As we've seen, motorcycles come in many shapes and sizes. But it's their most recent interpretation that has our attention. Our first run-in with John Christenson and his traveling collection of moto-inspired art dubbed 'Oil & Ink'came when we were still headquartered in Brooklyn, NY. That was 2014. Inspired by the movement, the following year we would collaborate with digital illustrator Orlando Arocena aka Mexifunkand join the Oil & Ink gallery with our own piece. Each year the show displays some of the best talent in the art world, allowing for these artists to be experienced beyond the screen in our hands taking their rightful place on walls of some of best shops in the world.

GodSpeedCo. contributor Mike Higgins recently experienced the show at this year's Handbuilt Show in Austin, TX to catch a few words with Oil & Ink curator John Christenson. We hope you enjoy. - GSCo.



Words and Images: Mike Higgins

John Christensen doesn’t like to sit still. It’s against his nature. He needs to keep busy, to keep moving. Maybe that’s why motorcycles speak to him. Riding them, collecting them, planning weekend trips to shows and rallies with similarly afflicted moto-enthusiasts to admire them. So, when a harsh Minnesota winter and a wife in the midst of grad-school studies created a lull in activity, John decided he needed a new project. Motorcycle related, of course.

Channeling his Nordic roots, John holed up against the brutal elements and created the foundation of what would become the Oil & Ink Expo, a traveling gallery of carefully selected art prints. Born of his affection for motorcycle magazines growing up, the Expo really grew from a realization that no one had pulled together a true collection of all the great motorcycle-centric illustrations he was seeing in publications.

“Reading magazines like Side Burn,Moto Heroesand Café Racer, I’d see illustrations, and I was always drawn to them,”John says of the idea’s origin. “I was seeing the same names popping up too, like Maxwell Paternorster, and Lorenzo Eroticolor."

Diving into his pile of magazines and researching the internet as the snows piled up outside, John discovered an entire world of artists with a propensity for two-wheeled adoration. The amount of compelling work was intriguing, but surprisingly, it seemed no one had ever pulled these artists together as a motorcycle themed collection. Not yet, anyway. John determined he’d change that, and started reaching out.

Now in its third year, the Expo has evolved some, but maintains it’s simple, straightforward origins as a collection of artists that simply love to capture their affinity for motorcycle culture. Originally skewed toward “vintage” and with a tendency for a more graphic, bold style, the collection has taken on more diversity, as its third iteration showcased at this year’s Handbuilt Motorcycle Show in Austin. TX.

"I never dictate what the artists deliver, I let them use their creative freedom. The first couple years was really about whether I liked their style,”John says. “For the third year, I thought, how can I make this a little different – bring in a new perspective?”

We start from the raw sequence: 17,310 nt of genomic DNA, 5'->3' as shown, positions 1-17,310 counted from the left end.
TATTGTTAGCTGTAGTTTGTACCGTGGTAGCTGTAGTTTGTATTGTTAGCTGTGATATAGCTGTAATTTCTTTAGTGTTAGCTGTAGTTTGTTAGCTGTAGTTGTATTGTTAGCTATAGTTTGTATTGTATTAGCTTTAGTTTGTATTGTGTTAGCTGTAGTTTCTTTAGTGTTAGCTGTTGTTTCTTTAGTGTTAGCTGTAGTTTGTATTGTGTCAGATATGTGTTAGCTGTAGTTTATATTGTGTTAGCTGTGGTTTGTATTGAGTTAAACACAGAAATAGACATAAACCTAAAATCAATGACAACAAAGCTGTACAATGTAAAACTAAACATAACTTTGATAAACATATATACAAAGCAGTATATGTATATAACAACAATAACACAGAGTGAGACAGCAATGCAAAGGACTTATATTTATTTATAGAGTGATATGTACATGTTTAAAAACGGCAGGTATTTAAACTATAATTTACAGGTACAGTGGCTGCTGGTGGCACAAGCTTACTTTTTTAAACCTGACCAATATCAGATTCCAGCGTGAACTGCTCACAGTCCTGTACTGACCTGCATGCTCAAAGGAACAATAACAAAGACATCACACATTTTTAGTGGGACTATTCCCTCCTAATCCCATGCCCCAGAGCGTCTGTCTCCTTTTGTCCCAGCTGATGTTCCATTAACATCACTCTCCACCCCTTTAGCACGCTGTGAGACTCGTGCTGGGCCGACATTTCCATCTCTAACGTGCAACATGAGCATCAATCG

That different perspective came in the form of a small group of judges, assembled to help in the final selections for the Expo. Along with John the curation process now includes James McBride, editor of the Silodrome, Stacie B. London of Triple Nickel 555 fame, and Bill Phelps, the artist and designer behind Moto Café Brooklyn.

The collective opinions have created a 2016 Expo that showcases a spirited scope of work. A little of everything has found its way into the traveling gallery, from whimsical water colors, to looser graphite illustrations, to a stark gold and black silkscreened printing. Individually, each piece wonderful showcases the artists’ motorcycle muse. Looked at as a whole, the Oil & Ink Expo successfully captures some real depth and breadth, and even manages to evoke an impressive emotional range.

For John, that range and emotion speaks directly to the culture he hopes comes across through the work. “The motorcycle community has been great. Everyone’s been so cool,”he says of the reception the Expo has gotten, both from the artists and the public. “It’s just awesome people, doing stuff they like.”

With the season in full swing, the Oil & Ink Expo has again taken to the road, this time literally. Now hitting the highways with a fully loaded van proudly adorned with the mantra, “Good Art For Good People,” John has expanded his already busy schedule as a freelance photographer to make room for eight stops on the Oil & Ink tour, including upcoming shows in New Hope, PA and Brooklyn, NY.

“I’m not one to sit around on the couch, I guess,”John says. Certainly not, it seems. At least not until the northerly winds kick up and force the eventual shut down of motorcycle getaways, and the shuttering of John’s own garage. Surely he’ll make best use of his down time getting the next evolution of Oil & Ink in the works. 

Here’s hoping for another inspiring Minnesota winter. 

See all the latest art from Oil & Ink Expo here.

Written by Allan Glanfield

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This year was different… Louder, faster, and meaner machines were flying down the beach fighting to be the first past the finish line.